February 16th, 2024

February MPS Update

Latest market activity

In the final month of 2023, investors witnessed a strong ‘Santa Rally’ across financial markets and there was a growing expectation of a significant reduction in interest rates in 2024. Global equity markets continued the momentum we witnessed towards the end of 2023, with the US stock market reaching an all-time high. As with most of last year, a considerable amount of the market return in January can be attributed to the ‘Magnificent Seven’, with Technology leading the way for global sector contributions.

It was more of a mixed picture for bonds and certain other asset classes. Interest rate changes were kept on hold by major central banks, after strong economic data did little to support the narrative that the fight against inflation is done and dusted. Data from the US reflected healthy GDP growth and strong employment data, the UK and Eurozone also pointed to strong wage growth figures. The revised expectation of fewer – and later – rate cuts in 2024 had a knock-on effect on bonds, which are highly sensitive to interest rates changes, leading to a reversal of some of the strong returns enjoyed in the final two months of the year.

Strategy Returns

For the MPS strategies, returns ranged from slightly negative for lower risk, more bond-heavy strategies, to positive returns for the higher risk strategies.

The drivers of positive returns in the higher risk strategies — which have a larger exposure to international equities (predominately US equities) — did well this month. The gains in the US market were partially driven by strength in the Semiconductor space, where we own names such as AMD and NVIDIA. Elsewhere, the market’s reaction to underwhelming earnings results also worked in our favour; not owning Tesla contributed to relative returns.

Moving down the risk spectrum — where the equity content is more modest — UK bonds had a particularly difficult month. Strong economic data dampened expectations of rate cuts and a growing feeling that the ‘last mile’ on the journey to bringing inflation back to 2% could prove challenging. Longer-dated and index-linked gilts were the largest detractors. We continue to believe that the backdrop is relatively positive for bonds given we’re at the end of a continuous rate rise cycle. In the unfortunate event that the UK enters a recession, our bond allocation is well placed to provide downside protection.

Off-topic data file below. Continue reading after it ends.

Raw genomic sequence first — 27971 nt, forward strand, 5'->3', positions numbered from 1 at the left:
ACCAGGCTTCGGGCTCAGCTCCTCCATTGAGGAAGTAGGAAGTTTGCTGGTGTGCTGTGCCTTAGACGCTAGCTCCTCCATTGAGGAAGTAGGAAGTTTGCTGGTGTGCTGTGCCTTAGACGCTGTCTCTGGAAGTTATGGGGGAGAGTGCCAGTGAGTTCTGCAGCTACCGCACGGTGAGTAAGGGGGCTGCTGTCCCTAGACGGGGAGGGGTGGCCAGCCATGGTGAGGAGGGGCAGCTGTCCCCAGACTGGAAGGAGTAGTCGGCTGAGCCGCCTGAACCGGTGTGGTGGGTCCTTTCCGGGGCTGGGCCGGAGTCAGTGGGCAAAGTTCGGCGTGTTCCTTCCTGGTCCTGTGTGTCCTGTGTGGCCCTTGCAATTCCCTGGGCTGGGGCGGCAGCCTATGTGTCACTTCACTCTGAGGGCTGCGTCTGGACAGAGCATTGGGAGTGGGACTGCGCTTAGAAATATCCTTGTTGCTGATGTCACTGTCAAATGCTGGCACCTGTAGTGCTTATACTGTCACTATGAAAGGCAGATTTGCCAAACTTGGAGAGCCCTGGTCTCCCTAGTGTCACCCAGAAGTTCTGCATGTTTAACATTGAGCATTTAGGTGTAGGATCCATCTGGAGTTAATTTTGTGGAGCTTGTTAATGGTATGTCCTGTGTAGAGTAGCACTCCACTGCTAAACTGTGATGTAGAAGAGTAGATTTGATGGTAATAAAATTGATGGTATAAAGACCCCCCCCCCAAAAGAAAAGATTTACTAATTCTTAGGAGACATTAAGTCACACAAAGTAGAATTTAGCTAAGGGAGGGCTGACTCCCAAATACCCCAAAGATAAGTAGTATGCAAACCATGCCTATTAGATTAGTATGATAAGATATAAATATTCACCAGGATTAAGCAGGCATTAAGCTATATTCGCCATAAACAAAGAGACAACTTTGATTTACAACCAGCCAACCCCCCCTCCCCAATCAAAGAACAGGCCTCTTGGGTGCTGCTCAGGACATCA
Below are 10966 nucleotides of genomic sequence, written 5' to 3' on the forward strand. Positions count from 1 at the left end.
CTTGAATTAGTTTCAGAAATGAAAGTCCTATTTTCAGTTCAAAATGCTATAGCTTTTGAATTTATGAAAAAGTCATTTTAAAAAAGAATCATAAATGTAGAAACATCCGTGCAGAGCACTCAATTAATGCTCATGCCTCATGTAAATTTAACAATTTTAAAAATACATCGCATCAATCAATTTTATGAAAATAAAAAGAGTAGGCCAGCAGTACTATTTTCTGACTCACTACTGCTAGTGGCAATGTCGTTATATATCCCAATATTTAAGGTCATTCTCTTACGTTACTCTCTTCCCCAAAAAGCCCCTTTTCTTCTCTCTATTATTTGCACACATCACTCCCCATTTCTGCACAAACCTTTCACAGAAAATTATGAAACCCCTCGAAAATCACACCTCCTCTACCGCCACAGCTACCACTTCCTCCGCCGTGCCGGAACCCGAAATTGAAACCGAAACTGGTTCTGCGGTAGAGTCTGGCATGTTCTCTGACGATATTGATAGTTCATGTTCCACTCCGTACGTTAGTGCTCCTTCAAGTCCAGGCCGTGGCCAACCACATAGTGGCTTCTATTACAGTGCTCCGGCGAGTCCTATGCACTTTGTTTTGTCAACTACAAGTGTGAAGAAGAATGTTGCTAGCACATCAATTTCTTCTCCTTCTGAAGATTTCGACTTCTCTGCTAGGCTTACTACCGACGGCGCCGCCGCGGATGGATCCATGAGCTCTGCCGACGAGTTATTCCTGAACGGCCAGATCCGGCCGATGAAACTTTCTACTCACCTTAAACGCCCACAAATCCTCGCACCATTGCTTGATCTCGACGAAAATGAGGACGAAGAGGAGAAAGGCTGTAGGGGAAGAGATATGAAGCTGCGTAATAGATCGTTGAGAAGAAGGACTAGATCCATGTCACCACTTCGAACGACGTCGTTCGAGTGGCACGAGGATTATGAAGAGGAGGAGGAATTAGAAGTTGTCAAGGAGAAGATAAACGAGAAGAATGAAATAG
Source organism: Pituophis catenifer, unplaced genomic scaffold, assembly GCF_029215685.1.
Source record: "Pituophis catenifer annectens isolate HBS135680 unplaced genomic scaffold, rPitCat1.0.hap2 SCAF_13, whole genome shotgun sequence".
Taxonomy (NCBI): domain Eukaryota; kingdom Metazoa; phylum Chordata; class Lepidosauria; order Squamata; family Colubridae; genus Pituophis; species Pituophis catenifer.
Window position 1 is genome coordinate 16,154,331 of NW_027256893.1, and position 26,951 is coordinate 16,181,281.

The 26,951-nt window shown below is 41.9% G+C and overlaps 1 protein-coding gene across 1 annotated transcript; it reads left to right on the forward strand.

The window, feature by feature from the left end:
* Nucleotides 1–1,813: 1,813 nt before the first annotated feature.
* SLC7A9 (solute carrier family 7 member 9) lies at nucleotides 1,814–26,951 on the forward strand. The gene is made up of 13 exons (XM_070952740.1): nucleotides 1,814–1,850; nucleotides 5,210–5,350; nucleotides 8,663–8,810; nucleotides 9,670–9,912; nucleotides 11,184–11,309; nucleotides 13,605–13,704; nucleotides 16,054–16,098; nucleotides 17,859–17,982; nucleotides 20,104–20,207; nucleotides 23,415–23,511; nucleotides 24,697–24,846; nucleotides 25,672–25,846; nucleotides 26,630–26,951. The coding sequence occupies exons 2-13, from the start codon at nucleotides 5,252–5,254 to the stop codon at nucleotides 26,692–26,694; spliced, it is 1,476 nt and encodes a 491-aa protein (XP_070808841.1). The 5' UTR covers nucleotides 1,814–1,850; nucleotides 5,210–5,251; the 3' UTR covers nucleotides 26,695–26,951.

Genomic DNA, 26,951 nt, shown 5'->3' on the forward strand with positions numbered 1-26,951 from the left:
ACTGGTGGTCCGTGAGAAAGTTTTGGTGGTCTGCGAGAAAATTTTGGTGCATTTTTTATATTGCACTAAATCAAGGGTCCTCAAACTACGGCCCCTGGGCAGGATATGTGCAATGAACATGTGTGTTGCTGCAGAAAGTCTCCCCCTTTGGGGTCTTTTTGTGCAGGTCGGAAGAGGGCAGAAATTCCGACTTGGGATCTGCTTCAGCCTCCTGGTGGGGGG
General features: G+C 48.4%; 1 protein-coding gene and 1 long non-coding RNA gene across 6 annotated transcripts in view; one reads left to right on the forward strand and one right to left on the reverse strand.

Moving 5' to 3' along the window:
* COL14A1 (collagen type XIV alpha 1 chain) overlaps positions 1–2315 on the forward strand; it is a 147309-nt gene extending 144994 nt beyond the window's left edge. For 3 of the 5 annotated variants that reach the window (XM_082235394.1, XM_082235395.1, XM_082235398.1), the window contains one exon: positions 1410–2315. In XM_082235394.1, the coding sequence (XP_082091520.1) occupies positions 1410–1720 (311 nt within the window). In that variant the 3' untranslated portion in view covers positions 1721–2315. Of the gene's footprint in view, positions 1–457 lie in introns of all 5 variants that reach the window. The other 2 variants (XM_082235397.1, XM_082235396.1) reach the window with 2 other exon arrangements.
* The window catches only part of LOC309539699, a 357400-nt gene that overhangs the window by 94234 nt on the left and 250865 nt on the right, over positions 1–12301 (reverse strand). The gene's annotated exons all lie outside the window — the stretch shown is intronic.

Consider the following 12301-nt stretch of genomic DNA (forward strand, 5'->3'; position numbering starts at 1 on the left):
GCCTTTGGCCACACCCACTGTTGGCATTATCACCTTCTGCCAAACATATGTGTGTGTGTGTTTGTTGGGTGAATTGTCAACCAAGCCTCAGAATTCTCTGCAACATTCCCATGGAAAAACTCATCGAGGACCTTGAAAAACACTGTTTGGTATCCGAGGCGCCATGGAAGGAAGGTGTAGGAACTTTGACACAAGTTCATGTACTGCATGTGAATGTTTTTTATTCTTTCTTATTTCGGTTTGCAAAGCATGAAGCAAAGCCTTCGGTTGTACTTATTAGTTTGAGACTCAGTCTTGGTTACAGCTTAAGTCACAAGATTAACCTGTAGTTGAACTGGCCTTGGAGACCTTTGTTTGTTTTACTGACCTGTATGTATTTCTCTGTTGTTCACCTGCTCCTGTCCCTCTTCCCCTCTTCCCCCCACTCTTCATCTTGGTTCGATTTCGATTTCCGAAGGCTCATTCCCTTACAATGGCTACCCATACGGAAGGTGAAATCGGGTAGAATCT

Building Block Activity

UK Equity Fund:

  • We further increased our weighting to London Stock Exchange Group, which continues to provide strong revenue growth on a global scale.
  • We increased our exposure to the broader UK market via the Vanguard FTSE 250 ETF, with UK stocks continuing to trade on a discount relative to long term averages.

European Equity Fund:

  • We exited our position in Prosus, a global consumer internet group and one of the largest tech investors in the world. The majority of the company’s value is via Tencent, a major Chinese online business. Given the headwinds faced by that business and questions over Prosus’ ability to narrow its discount to net asset value, as well as its capital allocation policy, we chose to exit. We reinvested the proceeds in two recently initiated companies – construction chemicals leader SIKA and Danish freight forwarder DSV.

You can find out more about our MPS strategies, and how we executed them this January, on our YouTube channel.

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